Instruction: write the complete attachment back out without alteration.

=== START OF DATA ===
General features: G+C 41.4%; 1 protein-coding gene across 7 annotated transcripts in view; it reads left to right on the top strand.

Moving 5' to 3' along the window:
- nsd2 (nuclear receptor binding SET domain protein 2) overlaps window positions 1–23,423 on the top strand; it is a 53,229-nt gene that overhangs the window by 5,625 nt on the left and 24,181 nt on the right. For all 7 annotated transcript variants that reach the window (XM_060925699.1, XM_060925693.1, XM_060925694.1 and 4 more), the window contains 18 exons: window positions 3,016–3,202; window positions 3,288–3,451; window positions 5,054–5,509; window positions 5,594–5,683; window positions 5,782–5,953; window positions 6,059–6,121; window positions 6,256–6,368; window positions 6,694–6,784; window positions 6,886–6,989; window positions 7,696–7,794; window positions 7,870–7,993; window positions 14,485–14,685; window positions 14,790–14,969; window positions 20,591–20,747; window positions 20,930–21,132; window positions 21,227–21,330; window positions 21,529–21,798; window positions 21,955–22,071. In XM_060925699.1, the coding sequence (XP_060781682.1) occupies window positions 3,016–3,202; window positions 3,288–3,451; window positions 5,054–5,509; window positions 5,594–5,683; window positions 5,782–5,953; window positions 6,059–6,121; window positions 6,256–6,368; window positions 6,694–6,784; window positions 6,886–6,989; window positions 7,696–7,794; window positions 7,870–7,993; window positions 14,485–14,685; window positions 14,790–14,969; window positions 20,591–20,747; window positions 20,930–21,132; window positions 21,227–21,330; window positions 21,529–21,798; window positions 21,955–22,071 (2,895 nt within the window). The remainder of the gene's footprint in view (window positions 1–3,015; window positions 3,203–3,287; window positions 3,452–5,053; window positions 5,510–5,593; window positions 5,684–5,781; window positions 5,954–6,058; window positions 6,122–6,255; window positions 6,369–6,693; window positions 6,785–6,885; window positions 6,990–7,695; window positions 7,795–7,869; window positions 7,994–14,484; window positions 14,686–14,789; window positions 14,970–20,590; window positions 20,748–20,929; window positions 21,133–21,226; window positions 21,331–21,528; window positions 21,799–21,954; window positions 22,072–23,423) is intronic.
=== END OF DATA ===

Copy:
General features: G+C 41.4%; 1 protein-coding gene across 7 annotated transcripts in view; it reads left to right on the top strand.

Moving 5' to 3' along the window:
- nsd2 (nuclear receptor binding SET domain protein 2) overlaps window positions 1–23,423 on the top strand; it is a 53,229-nt gene that overhangs the window by 5,625 nt on the left and 24,181 nt on the right. For all 7 annotated transcript variants that reach the window (XM_060925699.1, XM_060925693.1, XM_060925694.1 and 4 more), the window contains 18 exons: window positions 3,016–3,202; window positions 3,288–3,451; window positions 5,054–5,509; window positions 5,594–5,683; window positions 5,782–5,953; window positions 6,059–6,121; window positions 6,256–6,368; window positions 6,694–6,784; window positions 6,886–6,989; window positions 7,696–7,794; window positions 7,870–7,993; window positions 14,485–14,685; window positions 14,790–14,969; window positions 20,591–20,747; window positions 20,930–21,132; window positions 21,227–21,330; window positions 21,529–21,798; window positions 21,955–22,071. In XM_060925699.1, the coding sequence (XP_060781682.1) occupies window positions 3,016–3,202; window positions 3,288–3,451; window positions 5,054–5,509; window positions 5,594–5,683; window positions 5,782–5,953; window positions 6,059–6,121; window positions 6,256–6,368; window positions 6,694–6,784; window positions 6,886–6,989; window positions 7,696–7,794; window positions 7,870–7,993; window positions 14,485–14,685; window positions 14,790–14,969; window positions 20,591–20,747; window positions 20,930–21,132; window positions 21,227–21,330; window positions 21,529–21,798; window positions 21,955–22,071 (2,895 nt within the window). The remainder of the gene's footprint in view (window positions 1–3,015; window positions 3,203–3,287; window positions 3,452–5,053; window positions 5,510–5,593; window positions 5,684–5,781; window positions 5,954–6,058; window positions 6,122–6,255; window positions 6,369–6,693; window positions 6,785–6,885; window positions 6,990–7,695; window positions 7,795–7,869; window positions 7,994–14,484; window positions 14,686–14,789; window positions 14,970–20,590; window positions 20,748–20,929; window positions 21,133–21,226; window positions 21,331–21,528; window positions 21,799–21,954; window positions 22,072–23,423) is intronic.